Shigatoxigenic E. coli or VTEC are another pathotype first described in 1977 (14) in a study of the effects of culture supernatants from various E. coli on different cell lines including Vero cells (14). While a number of different serotypes were identified as being associated with these pathotypes (15) one serotype (O157:H7), first described in 1983 (16) has dominated the STEC/VTEC literature. It was soon realized that the Verotoxins were similar to the Shiga toxin associated with strains of Shigella dysenteriae, which had been described as long ago as 1903 (17, 18). Non-O157 STEC/VTEC was generally overlooked in the early years of STEC/VTEC research, but their importance as causes of sporadic and outbreak disease is now well established (15).

It has been shown over the years that various “mobile genetic elements,” such as transposons, insertion sequences, bacteriophages, and plasmids, can exist either integrated into the chromosome or through self-replication within the new host to provide new traits and fitness advantages. Most definable virulence factors found in pathogenic E. coli are derived from genetic mobile elements. For example, most of the genes for toxins and CFs required for the pathogenesis of ETEC are found almost exclusively on plasmids (11). These plasmids can move between strains supplying a variety of palettes of virulence factors. A recent example of this type of interaction was shown with the mixing of virulence factors, resulting in one of the most serious outbreaks caused by E. coli. This was the outbreak in 2011 (19) due to enteroaggregative E. coli O104:H4 strains, which were also able to produce Shiga toxins and which affected around 4000 individuals in Germany and many more in 16 other countries. Recently, it was shown that the enteroaggregative strain had acquired the bacteriophage coding for Shiga toxin 2a in cattle (20). Most E. coli infections are enteric. Extraintestinal infections, such as UTI and neonatal meningitis, probably, also have an enteric origin (7, 8, 21). This could have implications in regards to SIDS (vide infra).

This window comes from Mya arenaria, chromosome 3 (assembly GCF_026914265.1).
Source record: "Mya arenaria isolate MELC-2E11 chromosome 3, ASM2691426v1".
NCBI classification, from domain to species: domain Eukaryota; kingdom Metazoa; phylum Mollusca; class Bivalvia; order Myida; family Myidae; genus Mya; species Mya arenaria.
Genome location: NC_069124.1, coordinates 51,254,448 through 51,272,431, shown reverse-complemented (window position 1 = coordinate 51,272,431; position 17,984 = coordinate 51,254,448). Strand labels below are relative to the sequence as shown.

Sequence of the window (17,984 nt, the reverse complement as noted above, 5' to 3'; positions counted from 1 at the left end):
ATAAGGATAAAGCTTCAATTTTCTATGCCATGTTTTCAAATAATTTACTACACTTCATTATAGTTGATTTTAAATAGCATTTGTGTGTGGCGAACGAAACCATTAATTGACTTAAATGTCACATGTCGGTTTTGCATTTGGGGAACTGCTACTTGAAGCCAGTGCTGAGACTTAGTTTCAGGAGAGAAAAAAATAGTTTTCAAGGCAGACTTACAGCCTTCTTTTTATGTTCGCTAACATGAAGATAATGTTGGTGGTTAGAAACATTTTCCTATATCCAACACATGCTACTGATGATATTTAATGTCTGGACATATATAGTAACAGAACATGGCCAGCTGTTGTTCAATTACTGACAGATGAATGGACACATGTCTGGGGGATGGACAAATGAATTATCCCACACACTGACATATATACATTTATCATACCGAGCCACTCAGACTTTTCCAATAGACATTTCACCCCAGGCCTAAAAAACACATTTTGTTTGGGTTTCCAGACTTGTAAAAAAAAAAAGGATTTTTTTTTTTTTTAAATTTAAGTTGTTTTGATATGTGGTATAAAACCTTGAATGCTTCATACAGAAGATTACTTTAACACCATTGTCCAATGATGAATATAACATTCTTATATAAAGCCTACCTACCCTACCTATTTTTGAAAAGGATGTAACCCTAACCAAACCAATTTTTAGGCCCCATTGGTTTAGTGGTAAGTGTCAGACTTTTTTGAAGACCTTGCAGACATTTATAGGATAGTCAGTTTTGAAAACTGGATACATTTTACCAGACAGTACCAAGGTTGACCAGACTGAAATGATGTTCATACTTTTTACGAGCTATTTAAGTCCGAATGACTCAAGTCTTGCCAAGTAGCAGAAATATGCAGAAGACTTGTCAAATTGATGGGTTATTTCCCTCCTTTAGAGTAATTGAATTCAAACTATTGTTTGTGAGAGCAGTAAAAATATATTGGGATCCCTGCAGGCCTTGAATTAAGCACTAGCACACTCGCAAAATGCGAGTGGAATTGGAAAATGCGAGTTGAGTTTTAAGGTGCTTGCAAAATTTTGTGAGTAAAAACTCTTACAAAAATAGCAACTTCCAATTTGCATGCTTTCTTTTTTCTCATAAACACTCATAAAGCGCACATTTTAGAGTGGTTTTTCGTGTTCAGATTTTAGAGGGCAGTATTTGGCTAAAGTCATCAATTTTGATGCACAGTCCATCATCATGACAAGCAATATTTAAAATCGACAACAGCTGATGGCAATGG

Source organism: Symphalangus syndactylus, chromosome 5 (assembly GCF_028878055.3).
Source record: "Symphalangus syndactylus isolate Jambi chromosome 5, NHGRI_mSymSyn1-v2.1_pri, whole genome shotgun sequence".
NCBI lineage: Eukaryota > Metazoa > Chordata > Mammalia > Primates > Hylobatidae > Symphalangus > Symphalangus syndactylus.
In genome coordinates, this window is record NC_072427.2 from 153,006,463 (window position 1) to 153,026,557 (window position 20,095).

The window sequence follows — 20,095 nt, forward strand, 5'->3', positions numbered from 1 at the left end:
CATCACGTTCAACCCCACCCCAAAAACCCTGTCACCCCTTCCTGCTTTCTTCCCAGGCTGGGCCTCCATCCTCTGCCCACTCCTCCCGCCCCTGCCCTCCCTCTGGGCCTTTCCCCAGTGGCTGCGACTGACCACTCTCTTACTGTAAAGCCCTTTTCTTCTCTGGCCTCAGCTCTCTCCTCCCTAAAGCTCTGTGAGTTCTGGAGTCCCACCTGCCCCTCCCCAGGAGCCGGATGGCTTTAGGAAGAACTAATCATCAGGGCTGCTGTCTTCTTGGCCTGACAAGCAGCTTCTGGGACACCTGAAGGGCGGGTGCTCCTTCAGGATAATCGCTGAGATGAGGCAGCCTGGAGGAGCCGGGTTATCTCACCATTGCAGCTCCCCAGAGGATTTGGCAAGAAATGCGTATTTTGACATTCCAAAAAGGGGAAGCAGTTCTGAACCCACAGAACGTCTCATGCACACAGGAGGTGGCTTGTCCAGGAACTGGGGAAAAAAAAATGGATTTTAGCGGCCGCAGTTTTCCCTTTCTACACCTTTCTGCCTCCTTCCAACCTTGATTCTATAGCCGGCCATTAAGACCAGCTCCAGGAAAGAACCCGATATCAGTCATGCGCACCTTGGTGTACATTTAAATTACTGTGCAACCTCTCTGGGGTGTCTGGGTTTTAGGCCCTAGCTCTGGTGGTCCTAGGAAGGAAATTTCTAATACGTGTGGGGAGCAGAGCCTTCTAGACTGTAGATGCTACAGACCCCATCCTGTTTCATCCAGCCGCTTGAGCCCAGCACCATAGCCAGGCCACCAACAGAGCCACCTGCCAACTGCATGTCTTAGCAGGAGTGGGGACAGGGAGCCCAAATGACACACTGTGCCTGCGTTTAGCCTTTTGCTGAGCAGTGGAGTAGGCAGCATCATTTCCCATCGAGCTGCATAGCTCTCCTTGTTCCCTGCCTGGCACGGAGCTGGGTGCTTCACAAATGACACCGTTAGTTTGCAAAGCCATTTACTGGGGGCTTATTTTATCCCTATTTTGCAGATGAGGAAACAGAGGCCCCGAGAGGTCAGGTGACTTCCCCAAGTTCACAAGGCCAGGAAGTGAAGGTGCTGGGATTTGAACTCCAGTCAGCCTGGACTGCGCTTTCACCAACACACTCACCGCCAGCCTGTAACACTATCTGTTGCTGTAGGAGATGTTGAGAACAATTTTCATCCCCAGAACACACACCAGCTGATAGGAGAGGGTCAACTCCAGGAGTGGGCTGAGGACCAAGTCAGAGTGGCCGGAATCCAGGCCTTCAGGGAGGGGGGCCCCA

Escherichia coli and SIDS

Sudden infant death syndrome remains a major cause of death of infants under 1 year of age. It was defined as long ago as 1969 (22), and its cause remains enigmatic. A large number of studies by both us and others have suggested that a bacterial infection may be a contributing or causal factor (2330). E. coli is often identified in these infants. α-Hemloysin (HLyA)-producing serotypes of E. coli causing urinary tract and other extraintestinal infections are more commonly isolated from SIDS infants (29). These include O1:H, O1:H5, O2:H1, O4:H5, O6:H1, O25:H1, and O75:H5 (31). A recent study (32) found that the α-HLyA of E. coli triggers intestinal inflammation in mouse models of inflammatory bowel disease by impairing the intestinal barrier thereby intensifying antigen uptake. α-HLyA-producing E. coli were more commonly isolated from the human mucosa in patients with active ulcerative colitis than in controls. α-hemolysin-producing E. coli needs to be considered in SIDS. The effects of HLyA and/or Ehly on the enterocyte and gut wall integrity could result in mucosal perturbation or damage promoting translocation of bacteria (E. coli or other gut microbiota) into the bloodstream either through induced inflammation or directly [see below and the accompanying article by Goldwater (33)].

The α-hemolysin is synthesized as a 1024-amino acid polypeptide, and then intracellularly activated by specific fatty acylation. A second activation step takes place in the extracellular medium through binding of Ca2+ ions (Ca2+ HlyA) (34). Recent studies have further shown that α-HLyA of E. coli interacts directly with cholesterol (35). These studies note that the insertion of α-HLyA is favored in cholesterol- and sphingomyelin-containing membranes. These studies, which demonstrated a clear interaction between α-HLyA and cholesterol, show this favors a conformational change of the α-HLyA that permits its correct insertion into the membrane to form membrane pores. Some strains of E. coli produce a different hemolysin from α-hemolysin, i.e., enterohemolysin (Ehx or Ehly), which is especially associated with STEC, although not all STEC produce it. There are enterohemolysin-producing E. coli that do not produce the Shiga toxins (36).